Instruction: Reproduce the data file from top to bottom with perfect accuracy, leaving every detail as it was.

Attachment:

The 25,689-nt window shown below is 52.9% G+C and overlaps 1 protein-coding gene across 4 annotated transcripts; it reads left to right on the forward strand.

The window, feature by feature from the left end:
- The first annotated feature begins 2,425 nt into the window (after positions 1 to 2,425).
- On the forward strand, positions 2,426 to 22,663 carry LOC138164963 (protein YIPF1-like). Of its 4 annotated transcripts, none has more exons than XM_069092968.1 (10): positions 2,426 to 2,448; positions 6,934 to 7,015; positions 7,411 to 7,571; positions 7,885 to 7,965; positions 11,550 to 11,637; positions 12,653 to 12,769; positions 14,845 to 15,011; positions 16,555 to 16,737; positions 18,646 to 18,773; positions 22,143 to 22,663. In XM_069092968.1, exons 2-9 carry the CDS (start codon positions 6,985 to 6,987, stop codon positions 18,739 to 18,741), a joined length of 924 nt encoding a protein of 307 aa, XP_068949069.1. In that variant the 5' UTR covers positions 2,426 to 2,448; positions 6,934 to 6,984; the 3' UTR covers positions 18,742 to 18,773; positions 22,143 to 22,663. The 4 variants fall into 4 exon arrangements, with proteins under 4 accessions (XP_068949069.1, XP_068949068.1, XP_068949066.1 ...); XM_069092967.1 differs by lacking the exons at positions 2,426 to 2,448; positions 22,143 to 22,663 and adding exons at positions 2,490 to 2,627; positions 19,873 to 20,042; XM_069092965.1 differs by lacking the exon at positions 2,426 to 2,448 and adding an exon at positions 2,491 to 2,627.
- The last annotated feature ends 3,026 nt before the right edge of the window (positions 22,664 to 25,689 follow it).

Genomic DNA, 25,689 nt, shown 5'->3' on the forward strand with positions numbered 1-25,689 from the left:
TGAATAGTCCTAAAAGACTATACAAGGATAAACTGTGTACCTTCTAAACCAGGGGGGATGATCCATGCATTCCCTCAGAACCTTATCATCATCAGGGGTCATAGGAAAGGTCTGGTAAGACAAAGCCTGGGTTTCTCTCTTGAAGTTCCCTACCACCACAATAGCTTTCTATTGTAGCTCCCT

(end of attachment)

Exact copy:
The 25,689-nt window shown below is 52.9% G+C and overlaps 1 protein-coding gene across 4 annotated transcripts; it reads left to right on the forward strand.

The window, feature by feature from the left end:
- The first annotated feature begins 2,425 nt into the window (after positions 1 to 2,425).
- On the forward strand, positions 2,426 to 22,663 carry LOC138164963 (protein YIPF1-like). Of its 4 annotated transcripts, none has more exons than XM_069092968.1 (10): positions 2,426 to 2,448; positions 6,934 to 7,015; positions 7,411 to 7,571; positions 7,885 to 7,965; positions 11,550 to 11,637; positions 12,653 to 12,769; positions 14,845 to 15,011; positions 16,555 to 16,737; positions 18,646 to 18,773; positions 22,143 to 22,663. In XM_069092968.1, exons 2-9 carry the CDS (start codon positions 6,985 to 6,987, stop codon positions 18,739 to 18,741), a joined length of 924 nt encoding a protein of 307 aa, XP_068949069.1. In that variant the 5' UTR covers positions 2,426 to 2,448; positions 6,934 to 6,984; the 3' UTR covers positions 18,742 to 18,773; positions 22,143 to 22,663. The 4 variants fall into 4 exon arrangements, with proteins under 4 accessions (XP_068949069.1, XP_068949068.1, XP_068949066.1 ...); XM_069092967.1 differs by lacking the exons at positions 2,426 to 2,448; positions 22,143 to 22,663 and adding exons at positions 2,490 to 2,627; positions 19,873 to 20,042; XM_069092965.1 differs by lacking the exon at positions 2,426 to 2,448 and adding an exon at positions 2,491 to 2,627.
- The last annotated feature ends 3,026 nt before the right edge of the window (positions 22,664 to 25,689 follow it).

Genomic DNA, 25,689 nt, shown 5'->3' on the forward strand with positions numbered 1-25,689 from the left:
TGAATAGTCCTAAAAGACTATACAAGGATAAACTGTGTACCTTCTAAACCAGGGGGGATGATCCATGCATTCCCTCAGAACCTTATCATCATCAGGGGTCATAGGAAAGGTCTGGTAAGACAAAGCCTGGGTTTCTCTCTTGAAGTTCCCTACCACCACAATAGCTTTCTATTGTAGCTCCCT